Monday interview: Billy Walker, BenRiach distillery

The man with a mission to boldly take Scotch to places it hasn’t been before

Billy Walker eschewed retirement in favour of new challenges with the BenRiach Distillery Company
Billy Walker eschewed retirement in favour of new challenges with the BenRiach Distillery Company

IT DOESN’T take too long in the company of Billy Walker to discover that he lives and breathes whisky. But then his passion for Scotland’s national drink should come as no great surprise. Hailing from Dumbarton, a town that once boasted a string of distilleries, Walker has spent more than four decades in the industry. He is a master blender and a Master of the Quaich – the highest honour the Scotch whisky world can bestow.

This year sees him celebrate ten years at the helm of the BenRiach Distillery Company – now a mini-empire that ­encompasses the GlenDronach and Glenglassaugh labels, along with a bottling plant on the outskirts of Edinburgh. Further acquisitions have not been ruled out.

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Easily Scotland’s most famous export, Scotch is rapidly gaining new fans in emerging markets and Walker refers several times to a “golden age” for the sector. Recent figures from the Scotch Whisky Association showed overseas sales topped £4.3 billion last year – flat in value terms, but up 2.5 per cent to the equivalent of 1.23 billion bottles when measured by volume. Top-end single malts are leading the charge.

Walker, who is now in his late 60s, joined forces with two South African businessmen, Geoff Bell and Wayne Kieswetter, to acquire the mothballed BenRiach distillery, which is located in the industry’s Speyside heartland, in a deal worth about £5 million. He had been the operations director and a stakeholder in Burn Stewart, the then-listed East Kilbride distiller, when it was taken over by Trinidadian conglomerate CL Financial, but decided against an early retirement.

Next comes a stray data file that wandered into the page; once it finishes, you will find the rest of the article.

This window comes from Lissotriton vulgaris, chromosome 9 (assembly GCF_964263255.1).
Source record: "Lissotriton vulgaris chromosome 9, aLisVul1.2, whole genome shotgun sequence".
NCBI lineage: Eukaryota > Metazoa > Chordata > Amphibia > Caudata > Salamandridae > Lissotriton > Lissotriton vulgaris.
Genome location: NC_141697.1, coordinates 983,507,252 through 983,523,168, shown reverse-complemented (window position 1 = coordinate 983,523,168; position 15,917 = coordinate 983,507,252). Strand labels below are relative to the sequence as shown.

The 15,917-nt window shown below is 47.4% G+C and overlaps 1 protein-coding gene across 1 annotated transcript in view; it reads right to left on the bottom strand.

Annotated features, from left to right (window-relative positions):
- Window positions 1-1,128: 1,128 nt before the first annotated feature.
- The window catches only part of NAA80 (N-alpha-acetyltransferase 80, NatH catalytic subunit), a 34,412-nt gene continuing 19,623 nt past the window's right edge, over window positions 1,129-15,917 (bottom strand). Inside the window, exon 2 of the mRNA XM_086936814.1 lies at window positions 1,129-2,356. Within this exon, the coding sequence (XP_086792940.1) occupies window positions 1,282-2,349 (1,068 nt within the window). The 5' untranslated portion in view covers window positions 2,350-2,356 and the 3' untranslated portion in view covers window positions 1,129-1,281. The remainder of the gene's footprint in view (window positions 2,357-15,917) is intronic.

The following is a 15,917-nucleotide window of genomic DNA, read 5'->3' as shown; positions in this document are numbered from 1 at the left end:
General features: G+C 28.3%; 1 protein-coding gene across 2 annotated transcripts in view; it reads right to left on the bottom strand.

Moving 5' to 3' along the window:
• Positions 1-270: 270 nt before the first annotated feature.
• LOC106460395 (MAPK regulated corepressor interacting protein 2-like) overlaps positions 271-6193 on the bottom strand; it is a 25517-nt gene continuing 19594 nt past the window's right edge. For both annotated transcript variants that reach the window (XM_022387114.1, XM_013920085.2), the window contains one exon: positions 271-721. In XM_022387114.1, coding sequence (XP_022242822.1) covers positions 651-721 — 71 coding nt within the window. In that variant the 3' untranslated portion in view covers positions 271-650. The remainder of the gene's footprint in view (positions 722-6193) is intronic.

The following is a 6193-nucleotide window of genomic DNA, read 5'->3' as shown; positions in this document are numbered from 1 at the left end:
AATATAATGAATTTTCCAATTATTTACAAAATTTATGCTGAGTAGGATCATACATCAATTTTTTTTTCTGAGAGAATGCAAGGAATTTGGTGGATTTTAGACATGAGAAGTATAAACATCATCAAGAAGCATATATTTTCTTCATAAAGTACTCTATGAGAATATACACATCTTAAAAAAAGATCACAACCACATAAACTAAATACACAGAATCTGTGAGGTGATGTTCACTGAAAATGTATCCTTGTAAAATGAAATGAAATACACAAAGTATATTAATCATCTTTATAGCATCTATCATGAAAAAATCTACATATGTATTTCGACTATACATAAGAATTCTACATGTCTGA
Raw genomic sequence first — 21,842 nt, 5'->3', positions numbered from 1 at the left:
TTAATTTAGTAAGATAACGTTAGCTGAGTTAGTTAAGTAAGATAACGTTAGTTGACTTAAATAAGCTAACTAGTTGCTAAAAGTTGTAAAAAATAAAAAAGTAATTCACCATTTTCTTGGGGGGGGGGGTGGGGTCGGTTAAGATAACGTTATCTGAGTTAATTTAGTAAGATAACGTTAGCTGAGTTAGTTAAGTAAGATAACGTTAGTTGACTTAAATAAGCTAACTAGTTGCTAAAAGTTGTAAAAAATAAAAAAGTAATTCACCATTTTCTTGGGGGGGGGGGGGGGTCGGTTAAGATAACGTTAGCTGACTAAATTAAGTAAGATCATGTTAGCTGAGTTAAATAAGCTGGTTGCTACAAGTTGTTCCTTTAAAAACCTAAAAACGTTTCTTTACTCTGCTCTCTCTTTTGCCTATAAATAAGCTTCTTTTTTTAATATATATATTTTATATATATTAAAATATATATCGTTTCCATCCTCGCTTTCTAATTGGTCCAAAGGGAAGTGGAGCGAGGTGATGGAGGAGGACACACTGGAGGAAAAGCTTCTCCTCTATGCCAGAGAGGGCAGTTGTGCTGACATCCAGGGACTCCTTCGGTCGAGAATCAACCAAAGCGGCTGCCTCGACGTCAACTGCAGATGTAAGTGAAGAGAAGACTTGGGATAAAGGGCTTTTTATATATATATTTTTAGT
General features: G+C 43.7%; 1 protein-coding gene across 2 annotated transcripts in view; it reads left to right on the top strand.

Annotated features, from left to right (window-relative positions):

“It’s been a fascinating journey over the past ten years,” he reflects. “I’m not sure that when we bought the train ticket we quite knew where the destination was.

“We were lucky in getting into the industry at a very good time. The Grants, Edringtons and Diageos of this world have done a great deal for the industry. They have helped make Scotch the international drink of choice, which for a country of about five million people is really quite amazing.

“These big boys have hugely benefited the smaller independents. As my South African partner always reminds me the best place to be in a stampede is under the belly of the elephant,” he quips.

Production was resumed almost immediately at the Morayshire site and in September 2004 the first distillation under the new ownership was filled to cask. That success led to the purchase, four years later, of the Huntly-based GlenDronach distillery, described at the time by Walker as “a bit of a sleeping giant”. Last year Glenglassaugh, the renowned Highland single malt, was added to the portfolio.

BenRiach’s Newbridge facility offers five bottling lines including the country’s fastest miniature line. It has the capacity to produce two million cases per year for a number of spirits brands and can accommodate up to 150,000 cases in its bonded warehouse.

The whisky industry’s fortunes have always gone hand-in-hand with the strength of Scotland’s domestic economy. Past downturns have led to distilleries being mothballed, or closed for good, though these days it’s the wider global backdrop that matters, with “unprecedented” demand for high-end produce in territories as geographically diverse as Taiwan, South America and the Middle East buoying trade.